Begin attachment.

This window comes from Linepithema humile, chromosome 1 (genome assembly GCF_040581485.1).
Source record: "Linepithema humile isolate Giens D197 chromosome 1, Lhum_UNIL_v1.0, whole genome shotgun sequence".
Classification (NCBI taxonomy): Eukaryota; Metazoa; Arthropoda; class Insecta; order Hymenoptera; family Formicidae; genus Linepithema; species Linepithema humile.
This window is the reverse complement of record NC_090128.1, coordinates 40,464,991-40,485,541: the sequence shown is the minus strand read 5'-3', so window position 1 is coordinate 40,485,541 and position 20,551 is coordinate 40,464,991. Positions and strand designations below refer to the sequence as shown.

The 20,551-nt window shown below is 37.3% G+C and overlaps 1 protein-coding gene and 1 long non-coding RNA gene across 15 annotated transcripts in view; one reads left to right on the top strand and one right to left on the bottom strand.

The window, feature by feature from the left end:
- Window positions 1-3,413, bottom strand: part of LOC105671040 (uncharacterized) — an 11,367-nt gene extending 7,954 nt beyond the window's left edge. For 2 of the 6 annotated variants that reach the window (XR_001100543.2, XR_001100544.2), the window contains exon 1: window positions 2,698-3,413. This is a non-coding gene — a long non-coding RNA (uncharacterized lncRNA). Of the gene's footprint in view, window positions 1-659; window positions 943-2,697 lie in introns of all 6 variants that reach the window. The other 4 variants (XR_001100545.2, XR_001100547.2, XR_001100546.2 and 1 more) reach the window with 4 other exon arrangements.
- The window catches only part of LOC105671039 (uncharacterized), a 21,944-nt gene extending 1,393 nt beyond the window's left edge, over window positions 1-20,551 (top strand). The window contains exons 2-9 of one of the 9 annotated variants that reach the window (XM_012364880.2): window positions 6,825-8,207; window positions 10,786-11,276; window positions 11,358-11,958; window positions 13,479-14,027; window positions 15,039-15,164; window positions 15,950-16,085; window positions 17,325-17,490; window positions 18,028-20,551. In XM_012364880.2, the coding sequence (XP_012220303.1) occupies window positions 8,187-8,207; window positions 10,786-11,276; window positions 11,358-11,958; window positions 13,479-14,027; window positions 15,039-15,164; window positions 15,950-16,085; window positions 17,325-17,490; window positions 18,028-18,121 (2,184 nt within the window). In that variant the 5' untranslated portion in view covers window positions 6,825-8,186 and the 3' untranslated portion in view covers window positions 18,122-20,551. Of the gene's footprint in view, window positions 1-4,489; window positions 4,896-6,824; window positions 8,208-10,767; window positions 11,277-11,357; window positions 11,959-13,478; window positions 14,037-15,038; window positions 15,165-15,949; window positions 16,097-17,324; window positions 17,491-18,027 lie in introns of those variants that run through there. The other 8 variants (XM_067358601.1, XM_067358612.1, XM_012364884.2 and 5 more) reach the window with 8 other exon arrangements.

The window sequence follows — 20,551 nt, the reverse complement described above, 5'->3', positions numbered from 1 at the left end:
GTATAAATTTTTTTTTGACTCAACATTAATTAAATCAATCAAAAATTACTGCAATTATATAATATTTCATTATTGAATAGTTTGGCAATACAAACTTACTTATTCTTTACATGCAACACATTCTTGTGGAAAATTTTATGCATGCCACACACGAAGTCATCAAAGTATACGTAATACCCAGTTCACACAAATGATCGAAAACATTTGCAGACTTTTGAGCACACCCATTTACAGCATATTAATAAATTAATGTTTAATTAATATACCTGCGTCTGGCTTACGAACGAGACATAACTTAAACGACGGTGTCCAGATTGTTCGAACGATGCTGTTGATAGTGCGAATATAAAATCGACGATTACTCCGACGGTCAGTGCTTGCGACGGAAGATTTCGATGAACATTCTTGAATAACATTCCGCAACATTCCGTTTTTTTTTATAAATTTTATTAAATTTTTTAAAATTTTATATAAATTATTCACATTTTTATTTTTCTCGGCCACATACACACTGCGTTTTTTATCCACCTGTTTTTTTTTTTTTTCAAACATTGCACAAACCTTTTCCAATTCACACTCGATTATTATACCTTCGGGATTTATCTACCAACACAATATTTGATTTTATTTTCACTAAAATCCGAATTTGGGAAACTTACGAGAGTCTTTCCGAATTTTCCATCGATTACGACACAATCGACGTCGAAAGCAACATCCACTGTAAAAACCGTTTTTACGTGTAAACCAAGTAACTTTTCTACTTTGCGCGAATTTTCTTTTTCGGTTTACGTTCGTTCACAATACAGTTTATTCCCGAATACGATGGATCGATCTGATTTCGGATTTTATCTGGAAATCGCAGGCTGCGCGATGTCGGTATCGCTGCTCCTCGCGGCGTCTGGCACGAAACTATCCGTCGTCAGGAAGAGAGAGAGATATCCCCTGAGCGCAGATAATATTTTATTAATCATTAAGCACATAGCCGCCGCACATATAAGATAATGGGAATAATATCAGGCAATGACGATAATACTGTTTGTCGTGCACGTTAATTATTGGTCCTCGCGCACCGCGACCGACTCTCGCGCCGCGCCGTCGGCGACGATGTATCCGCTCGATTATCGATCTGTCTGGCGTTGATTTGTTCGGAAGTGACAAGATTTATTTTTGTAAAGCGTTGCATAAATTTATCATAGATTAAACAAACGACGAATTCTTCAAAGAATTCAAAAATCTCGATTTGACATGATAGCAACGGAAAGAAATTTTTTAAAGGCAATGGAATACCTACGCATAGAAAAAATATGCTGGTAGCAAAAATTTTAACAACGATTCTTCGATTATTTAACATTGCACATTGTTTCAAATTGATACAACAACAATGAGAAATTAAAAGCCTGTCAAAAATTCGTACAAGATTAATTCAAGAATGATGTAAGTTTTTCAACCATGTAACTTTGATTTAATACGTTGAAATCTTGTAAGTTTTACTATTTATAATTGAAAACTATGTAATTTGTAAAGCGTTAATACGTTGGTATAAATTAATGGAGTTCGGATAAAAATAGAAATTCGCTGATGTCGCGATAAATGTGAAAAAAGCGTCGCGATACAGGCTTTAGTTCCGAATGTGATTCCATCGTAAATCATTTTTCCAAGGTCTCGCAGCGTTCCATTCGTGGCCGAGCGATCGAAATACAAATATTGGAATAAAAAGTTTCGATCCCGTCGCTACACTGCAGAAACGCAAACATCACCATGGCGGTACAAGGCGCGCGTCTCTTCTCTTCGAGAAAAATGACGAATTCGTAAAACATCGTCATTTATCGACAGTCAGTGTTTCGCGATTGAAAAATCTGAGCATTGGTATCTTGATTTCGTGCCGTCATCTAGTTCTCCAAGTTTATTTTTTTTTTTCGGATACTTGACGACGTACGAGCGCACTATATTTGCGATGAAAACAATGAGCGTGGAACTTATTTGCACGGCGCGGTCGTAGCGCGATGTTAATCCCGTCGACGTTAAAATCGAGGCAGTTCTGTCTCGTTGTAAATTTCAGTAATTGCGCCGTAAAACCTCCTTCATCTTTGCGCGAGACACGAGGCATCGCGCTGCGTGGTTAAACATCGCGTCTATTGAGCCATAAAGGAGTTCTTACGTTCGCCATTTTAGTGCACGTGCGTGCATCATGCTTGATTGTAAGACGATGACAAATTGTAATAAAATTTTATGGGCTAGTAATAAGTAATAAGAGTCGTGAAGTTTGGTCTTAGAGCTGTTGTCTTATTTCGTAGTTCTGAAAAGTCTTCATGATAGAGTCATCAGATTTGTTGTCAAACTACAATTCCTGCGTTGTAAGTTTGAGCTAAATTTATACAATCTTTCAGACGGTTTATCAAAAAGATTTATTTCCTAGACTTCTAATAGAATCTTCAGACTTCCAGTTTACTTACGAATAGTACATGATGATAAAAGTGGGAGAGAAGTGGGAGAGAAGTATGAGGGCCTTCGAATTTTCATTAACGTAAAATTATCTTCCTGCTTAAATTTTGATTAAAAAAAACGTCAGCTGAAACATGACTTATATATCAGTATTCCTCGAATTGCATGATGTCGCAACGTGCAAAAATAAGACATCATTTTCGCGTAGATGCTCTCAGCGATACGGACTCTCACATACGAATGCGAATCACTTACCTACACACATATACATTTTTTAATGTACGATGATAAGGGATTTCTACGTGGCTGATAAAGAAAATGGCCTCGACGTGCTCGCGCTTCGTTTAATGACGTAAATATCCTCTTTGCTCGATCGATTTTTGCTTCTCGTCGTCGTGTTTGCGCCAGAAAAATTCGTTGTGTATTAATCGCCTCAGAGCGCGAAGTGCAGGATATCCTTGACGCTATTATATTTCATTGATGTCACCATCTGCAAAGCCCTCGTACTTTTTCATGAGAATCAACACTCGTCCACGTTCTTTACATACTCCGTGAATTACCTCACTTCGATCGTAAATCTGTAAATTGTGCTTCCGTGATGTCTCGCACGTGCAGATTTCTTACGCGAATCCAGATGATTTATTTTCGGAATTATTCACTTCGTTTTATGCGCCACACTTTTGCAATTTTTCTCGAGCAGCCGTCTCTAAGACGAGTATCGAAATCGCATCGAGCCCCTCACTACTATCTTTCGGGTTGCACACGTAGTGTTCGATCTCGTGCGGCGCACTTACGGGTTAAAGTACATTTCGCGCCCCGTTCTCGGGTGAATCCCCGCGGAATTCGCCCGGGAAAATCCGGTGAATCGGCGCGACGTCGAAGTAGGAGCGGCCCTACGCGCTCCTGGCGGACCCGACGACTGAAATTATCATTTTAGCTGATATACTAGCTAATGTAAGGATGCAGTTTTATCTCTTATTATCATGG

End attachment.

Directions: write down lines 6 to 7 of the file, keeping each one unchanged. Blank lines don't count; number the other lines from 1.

The window, feature by feature from the left end:
- Window positions 1-3,413, bottom strand: part of LOC105671040 (uncharacterized) — an 11,367-nt gene extending 7,954 nt beyond the window's left edge. For 2 of the 6 annotated variants that reach the window (XR_001100543.2, XR_001100544.2), the window contains exon 1: window positions 2,698-3,413. This is a non-coding gene — a long non-coding RNA (uncharacterized lncRNA). Of the gene's footprint in view, window positions 1-659; window positions 943-2,697 lie in introns of all 6 variants that reach the window. The other 4 variants (XR_001100545.2, XR_001100547.2, XR_001100546.2 and 1 more) reach the window with 4 other exon arrangements.